[thelist] your opinion solicited on coding specs I requested from contractor

Sam-I-Am sam at sam-i-am.com
Mon Oct 22 16:44:17 CDT 2001

> Except, if you are using the same look, for 20 different purposes, you end up with
> a very confusing style sheet. Also, if you want to repurpose the style sheet for
> another section of the site, or a site with the same look, you have to totally
> re-create the style sheet, and you've got to keep track of all of the different
> uses.
And that's where the trouble starts. 
You are right of course. I've seen it where someone wants to use certain
style properties and the only classes available are things like
.subheader {}, then inevitably you'll  get someone who'll give you <a
href="" class="subheader">, rather than add the new class and usage to
the document head or linked css. 
In an ideal world you would have been able to anticipate all needs and
uses when originally authoring the style sheet, but needs change.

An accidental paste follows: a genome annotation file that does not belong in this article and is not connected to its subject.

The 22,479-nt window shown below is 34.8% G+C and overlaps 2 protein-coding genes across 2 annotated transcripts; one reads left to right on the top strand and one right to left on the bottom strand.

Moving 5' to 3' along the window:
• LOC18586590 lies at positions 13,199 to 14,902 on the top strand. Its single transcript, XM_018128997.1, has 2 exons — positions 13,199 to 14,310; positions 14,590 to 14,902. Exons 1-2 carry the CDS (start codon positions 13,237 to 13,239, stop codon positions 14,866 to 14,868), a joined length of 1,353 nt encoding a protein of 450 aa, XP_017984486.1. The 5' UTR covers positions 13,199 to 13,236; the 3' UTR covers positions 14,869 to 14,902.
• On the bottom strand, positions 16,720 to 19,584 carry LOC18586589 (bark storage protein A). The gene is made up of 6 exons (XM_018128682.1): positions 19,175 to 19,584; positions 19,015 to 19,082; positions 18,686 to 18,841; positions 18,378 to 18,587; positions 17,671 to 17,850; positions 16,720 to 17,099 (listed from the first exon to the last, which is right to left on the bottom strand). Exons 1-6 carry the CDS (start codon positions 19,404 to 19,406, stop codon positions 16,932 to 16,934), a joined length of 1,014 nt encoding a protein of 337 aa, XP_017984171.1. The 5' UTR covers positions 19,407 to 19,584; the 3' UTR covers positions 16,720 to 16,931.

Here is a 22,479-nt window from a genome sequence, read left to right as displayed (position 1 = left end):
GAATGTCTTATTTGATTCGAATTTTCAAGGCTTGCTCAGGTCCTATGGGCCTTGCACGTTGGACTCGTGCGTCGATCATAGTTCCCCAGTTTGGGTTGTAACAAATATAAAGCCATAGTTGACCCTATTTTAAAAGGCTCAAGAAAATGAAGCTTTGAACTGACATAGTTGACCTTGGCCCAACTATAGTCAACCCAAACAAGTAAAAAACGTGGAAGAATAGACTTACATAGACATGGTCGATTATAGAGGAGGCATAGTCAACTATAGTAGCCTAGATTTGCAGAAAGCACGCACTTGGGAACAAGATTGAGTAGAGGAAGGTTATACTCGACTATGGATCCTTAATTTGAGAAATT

> Believe me it became frustrating to
> use "logical" (they didn't stay logical for long) names for a description of a
> style. 

I can't deny this. I want it not to be true. My approach comes out of
having to revisit pages, and sites and implement changing look and feel.
Often throughout a prototyping and design evolution process. But out in
the "real" world the needs are a little different... perhaps there's a
middle ground, or maybe delivery of a template set and css involves
mapping the structural, logical classnames to more descriptive ones for
"consumer" use.

> Oh yah and we couldn't use IDs because often the programmers used them for their
> magical programming stuff that they do... at least that's what we were told.  ;-)

ah.. DOM-ish stuff. That's fair enough, and I've come across the same
thing - it makes me think there ought to be a way to distinquish
attributes intended for client-side rendering, from those intended for
server-side parsing and use.. Sooner or later the 2 are bound to clash.
But anyway..


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